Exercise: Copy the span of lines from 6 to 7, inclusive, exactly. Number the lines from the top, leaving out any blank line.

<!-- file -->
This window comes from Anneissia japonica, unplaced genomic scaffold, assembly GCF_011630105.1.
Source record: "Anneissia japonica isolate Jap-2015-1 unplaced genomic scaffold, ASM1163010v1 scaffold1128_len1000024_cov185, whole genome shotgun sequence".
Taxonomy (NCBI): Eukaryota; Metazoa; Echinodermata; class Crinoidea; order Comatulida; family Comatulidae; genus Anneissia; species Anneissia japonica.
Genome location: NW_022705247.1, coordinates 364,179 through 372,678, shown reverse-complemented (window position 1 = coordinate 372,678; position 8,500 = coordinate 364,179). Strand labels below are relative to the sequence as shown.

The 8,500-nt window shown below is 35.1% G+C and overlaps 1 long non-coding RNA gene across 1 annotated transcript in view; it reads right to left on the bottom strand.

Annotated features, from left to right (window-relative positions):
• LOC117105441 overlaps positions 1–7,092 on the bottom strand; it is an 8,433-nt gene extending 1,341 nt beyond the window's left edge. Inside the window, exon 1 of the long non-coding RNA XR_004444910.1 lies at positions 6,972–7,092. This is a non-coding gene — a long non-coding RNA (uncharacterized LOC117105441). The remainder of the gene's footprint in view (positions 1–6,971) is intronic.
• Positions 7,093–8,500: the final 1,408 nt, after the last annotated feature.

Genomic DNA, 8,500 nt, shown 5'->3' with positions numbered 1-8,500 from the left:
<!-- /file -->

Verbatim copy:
Annotated features, from left to right (window-relative positions):
• LOC117105441 overlaps positions 1–7,092 on the bottom strand; it is an 8,433-nt gene extending 1,341 nt beyond the window's left edge. Inside the window, exon 1 of the long non-coding RNA XR_004444910.1 lies at positions 6,972–7,092. This is a non-coding gene — a long non-coding RNA (uncharacterized LOC117105441). The remainder of the gene's footprint in view (positions 1–6,971) is intronic.